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Turning back the clock: the Readeption Parliament of Henry VI, 1470-71

The History of Parliament

In today’s blog Dr Hannes Kleineke, editor of our Commons 1461-1504 project, looks back to the winter of 1470, as Henry VI found himself on the throne once more...

On 26 November 1470 a Parliament assembled at Westminster. This was in itself no remarkable event, even if there had been no such assembly for over two years. What was remarkable was that for the first time since the late summer of 1460 the writs for the Parliament had been issued in the name of Henry VI, who had been released from the Tower, declared restored to the throne, and installed in the bishop of London’s palace near St Paul’s just weeks earlier.

The bishop’s palace at the northwestern corner of St Paul’s Cathedral, taken from ‘Old St Paul’s Cathedral in London’, Early Christian Architectureby Francis Bond, 1875 via Wikimedia Commons

Following more than a year of…

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The case for putting stability and security above other factors when deciding a child’s best interests (and they are colour-blind)

Kelvin Davis played a straight bat today. Called uplift heart wrenching called for a report.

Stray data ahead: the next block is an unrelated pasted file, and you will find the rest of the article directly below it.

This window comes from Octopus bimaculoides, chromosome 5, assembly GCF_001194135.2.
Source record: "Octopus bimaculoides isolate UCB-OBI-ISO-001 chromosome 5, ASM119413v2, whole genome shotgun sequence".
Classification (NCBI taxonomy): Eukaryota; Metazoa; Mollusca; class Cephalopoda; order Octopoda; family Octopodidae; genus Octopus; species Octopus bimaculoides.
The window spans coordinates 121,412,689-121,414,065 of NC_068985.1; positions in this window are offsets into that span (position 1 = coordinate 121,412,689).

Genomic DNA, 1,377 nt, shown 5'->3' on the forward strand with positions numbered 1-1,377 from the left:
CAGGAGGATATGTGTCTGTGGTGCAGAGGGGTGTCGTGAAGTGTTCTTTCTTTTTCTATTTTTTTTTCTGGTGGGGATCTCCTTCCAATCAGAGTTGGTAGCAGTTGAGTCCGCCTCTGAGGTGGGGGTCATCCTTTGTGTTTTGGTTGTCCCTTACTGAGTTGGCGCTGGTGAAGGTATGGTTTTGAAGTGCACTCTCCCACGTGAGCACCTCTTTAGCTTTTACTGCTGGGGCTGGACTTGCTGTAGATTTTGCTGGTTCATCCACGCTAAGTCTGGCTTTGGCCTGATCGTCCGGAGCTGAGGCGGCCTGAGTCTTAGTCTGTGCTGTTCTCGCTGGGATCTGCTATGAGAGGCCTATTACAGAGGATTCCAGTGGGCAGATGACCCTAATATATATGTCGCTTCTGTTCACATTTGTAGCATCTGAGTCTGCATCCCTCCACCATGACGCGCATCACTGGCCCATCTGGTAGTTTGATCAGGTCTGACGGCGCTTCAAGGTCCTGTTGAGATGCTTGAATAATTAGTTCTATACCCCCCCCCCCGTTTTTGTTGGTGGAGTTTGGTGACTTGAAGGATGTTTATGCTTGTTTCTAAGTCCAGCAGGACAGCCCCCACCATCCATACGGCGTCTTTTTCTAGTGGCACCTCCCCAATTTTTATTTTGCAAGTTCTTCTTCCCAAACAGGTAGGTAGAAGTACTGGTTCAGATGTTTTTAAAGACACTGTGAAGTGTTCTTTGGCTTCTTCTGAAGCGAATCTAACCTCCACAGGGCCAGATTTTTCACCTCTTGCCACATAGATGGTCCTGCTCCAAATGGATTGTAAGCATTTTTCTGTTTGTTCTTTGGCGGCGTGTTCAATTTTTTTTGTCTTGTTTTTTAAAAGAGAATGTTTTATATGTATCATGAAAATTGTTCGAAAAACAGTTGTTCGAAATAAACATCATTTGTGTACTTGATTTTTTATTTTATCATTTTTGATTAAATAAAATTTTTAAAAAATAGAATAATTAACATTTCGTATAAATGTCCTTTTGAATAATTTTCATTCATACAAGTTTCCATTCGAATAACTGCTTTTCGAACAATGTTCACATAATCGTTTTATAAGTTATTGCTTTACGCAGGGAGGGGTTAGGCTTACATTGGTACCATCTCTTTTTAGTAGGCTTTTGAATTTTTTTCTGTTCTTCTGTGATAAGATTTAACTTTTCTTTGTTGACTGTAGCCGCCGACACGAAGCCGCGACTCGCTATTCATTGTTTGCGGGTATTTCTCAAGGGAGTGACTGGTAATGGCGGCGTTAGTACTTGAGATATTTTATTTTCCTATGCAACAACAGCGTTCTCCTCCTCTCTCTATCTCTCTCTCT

Point of Order

The inexorable march to separatism – manifest in the political clamour to have Maori children removed from the protection of state welfare agencies – raises questions which most commentators have overlooked or prefer not to tackle. 

Lindsay Mitchell is not so coy.  She asks if the future of a child with a modicum of Maori blood should be decided solely by Maori members of a family and raises the matter of the rights and claims of non-Maori family members.    

Rights were brought smack-bang into the issue when the Human Rights Commission threw its support behind calls by the Children’s Commissioner for urgent action to keep at-risk Māori children with their wider  family.

In effect, these authorities are telling us the rights of Maori family members outweigh the rights of non-Maori family members.   

The Children’s Commissioner this month published the second of two reports on a review of…

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Trouble with the In-laws? Marriage and Murder in Thirteenth-Century England

Legal History Miscellany

Posted by Sara M. Butler; 25 November 2020.